''Ren Yu Ren Quan'' is a Chinese-language online monthly journal publishing in-depth analyses, research papers, current events commentaries, theoretical discussions and law reviews. Issues covered have included torture and corruption in China, Internet censorship and China’s unsound legal system.
''Huaxia Dianzi Bao'' is a Web site archive of HRIC's weekly Chinese-language e-newsletter. Each issue contains news from China that has been banned and censored in the mainland. The majority of the contributors and readers are mainland Chinese Internet users.
HRIC’s research fuels a range of reports and publications such as thematic reports and briefings, issues backgrounders, trends bulletins, and short reports on topical issues involving ethnic minorities, women and children, control of the media, labor rights and state secrets, legal reform and social unrest. HRIC regularly issues reports on human rights issues and circulates them to multilateral bodies, media, policy makers, governments, and NGOs.
In June 2007, HRIC published ''State Secrets: China's Legal Labyrinth''. The report describes and examines the and shows how it allows and even promotes human rights violations by undermining the rights to freedom of expression and information, and by maintaining a culture of secrecy that has a chilling effect on efforts to develop the rule of law and independent civil society. The report also includes a set of concrete and specific recommendations relating to governance, legislative amendments and strengthening implementation.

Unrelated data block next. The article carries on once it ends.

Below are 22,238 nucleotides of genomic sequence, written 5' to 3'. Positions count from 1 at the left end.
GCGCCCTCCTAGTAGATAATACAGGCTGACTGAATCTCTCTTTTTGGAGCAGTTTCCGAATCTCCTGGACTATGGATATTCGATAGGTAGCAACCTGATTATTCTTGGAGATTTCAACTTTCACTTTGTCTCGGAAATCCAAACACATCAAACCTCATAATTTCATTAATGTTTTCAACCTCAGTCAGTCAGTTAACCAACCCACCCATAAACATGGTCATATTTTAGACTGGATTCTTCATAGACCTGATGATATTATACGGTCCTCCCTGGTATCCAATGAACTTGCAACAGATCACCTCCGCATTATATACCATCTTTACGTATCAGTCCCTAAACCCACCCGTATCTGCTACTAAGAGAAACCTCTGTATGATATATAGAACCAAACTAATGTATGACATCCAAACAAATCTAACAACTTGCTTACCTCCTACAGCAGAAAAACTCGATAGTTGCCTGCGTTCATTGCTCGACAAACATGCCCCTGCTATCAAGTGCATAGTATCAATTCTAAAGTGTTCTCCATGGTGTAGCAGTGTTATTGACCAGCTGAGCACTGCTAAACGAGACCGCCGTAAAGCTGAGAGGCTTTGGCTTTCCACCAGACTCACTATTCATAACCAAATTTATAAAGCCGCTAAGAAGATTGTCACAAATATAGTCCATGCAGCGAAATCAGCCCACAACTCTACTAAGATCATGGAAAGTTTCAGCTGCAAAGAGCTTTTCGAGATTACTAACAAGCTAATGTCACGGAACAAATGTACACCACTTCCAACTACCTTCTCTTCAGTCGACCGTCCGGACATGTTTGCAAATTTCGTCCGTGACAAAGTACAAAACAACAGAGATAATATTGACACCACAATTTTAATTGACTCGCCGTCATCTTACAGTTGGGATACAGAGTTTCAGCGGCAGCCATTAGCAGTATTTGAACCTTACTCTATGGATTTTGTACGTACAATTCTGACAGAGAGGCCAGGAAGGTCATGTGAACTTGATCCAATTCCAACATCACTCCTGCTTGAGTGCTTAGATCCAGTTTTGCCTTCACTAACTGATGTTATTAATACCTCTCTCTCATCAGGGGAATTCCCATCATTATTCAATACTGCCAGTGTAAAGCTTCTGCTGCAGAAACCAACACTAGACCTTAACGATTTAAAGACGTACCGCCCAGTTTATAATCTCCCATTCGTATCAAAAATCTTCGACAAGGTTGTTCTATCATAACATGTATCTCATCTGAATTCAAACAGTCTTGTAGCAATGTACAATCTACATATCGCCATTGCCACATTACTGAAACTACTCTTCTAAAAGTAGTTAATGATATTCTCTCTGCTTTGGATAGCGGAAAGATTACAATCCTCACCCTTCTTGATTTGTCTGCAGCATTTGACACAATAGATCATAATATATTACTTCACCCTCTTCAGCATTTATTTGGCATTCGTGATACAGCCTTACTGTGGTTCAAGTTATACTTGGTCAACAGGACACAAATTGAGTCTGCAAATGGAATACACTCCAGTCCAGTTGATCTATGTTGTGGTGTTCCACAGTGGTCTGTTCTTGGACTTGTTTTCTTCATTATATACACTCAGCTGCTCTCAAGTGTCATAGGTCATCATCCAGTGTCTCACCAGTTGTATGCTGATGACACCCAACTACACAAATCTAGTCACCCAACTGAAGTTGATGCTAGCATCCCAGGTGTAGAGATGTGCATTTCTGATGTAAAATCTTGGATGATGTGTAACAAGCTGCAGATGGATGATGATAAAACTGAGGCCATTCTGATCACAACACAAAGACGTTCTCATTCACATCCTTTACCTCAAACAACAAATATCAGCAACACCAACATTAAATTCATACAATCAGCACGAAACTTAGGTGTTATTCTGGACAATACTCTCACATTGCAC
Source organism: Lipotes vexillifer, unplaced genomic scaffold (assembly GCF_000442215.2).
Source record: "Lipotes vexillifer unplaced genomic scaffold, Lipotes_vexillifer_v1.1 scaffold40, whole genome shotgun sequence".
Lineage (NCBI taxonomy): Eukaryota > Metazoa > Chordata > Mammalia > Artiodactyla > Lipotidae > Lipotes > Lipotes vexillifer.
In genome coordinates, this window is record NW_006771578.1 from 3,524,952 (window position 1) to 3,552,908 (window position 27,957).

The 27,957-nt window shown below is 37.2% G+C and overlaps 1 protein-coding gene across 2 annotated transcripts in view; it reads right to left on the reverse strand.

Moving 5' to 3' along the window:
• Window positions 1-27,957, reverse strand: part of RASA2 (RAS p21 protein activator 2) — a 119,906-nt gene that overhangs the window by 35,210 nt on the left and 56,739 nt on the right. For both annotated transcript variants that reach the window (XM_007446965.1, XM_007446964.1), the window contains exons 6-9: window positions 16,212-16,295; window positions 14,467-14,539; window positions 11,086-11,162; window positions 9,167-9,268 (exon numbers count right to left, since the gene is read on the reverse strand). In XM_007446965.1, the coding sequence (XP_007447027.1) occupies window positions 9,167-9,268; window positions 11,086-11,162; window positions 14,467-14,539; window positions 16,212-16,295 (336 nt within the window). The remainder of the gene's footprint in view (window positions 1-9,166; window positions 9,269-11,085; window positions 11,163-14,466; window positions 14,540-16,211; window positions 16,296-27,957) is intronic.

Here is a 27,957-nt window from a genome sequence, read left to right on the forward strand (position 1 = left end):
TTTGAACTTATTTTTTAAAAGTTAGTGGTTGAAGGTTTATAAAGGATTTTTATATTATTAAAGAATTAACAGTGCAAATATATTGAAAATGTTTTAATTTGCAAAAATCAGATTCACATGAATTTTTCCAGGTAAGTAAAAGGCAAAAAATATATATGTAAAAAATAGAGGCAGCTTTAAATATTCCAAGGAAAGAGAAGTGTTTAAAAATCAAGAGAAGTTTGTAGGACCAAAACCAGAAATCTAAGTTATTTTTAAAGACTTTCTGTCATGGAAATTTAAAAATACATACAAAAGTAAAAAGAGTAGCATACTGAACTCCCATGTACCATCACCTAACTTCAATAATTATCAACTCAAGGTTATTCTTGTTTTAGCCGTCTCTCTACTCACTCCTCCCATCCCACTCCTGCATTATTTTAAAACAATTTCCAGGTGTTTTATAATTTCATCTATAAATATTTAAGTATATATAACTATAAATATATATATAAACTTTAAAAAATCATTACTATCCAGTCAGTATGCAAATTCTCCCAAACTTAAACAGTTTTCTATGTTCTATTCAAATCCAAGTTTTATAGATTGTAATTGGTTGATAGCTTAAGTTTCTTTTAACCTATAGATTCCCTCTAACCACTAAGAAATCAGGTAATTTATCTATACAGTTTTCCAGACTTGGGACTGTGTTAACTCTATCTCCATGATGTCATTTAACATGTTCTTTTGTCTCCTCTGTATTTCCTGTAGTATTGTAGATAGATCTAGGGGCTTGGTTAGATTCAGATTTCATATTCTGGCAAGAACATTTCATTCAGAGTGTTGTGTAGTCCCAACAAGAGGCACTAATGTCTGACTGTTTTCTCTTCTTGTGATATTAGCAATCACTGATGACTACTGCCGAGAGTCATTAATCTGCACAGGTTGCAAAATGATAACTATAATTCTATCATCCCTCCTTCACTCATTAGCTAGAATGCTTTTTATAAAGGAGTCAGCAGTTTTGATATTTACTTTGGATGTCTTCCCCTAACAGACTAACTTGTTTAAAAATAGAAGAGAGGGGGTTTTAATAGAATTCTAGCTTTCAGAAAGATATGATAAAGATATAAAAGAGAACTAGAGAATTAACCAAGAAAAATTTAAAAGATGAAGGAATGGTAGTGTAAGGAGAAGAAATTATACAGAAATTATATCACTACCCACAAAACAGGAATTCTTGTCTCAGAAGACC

In April 2007, ''China: Minority Exclusion, Marginalization and Rising Tensions'', a report by HRIC and commissioned by Minority Rights Group International) was released. The report documents the serious impediments to the fulfillment of China's human rights obligations, in the areas of political participation, development, and preservation of cultural identity.
In April 2005, HRIC released a joint report with Human Rights Watch, ''Devastating Blows: Religious Repression of Uyghurs in Xinjiang'', which reveals for the first time the complex architecture of law, regulation, and policy in Xinjiang that denies religious freedom, and by extension, freedom of association, assembly, and expression. The report is based on previously undisclosed Communist Party of China and government documents, as well as local regulations, official newspaper accounts and interviews conducted in Xinjiang.
In 2004, HRIC published ''Media Control in China'', a Chinese-language report countering China’s claims to easing controls on the media by openly portraying the oppressive, often violent, and lethal consequences of overstepping the government’s limitations on freedom of speech and of the press. The report has been partially translated into English, and has been widely circulated on Chinese Web sites, in classrooms, and at conferences. A revised and expanded edition was released in July 2006.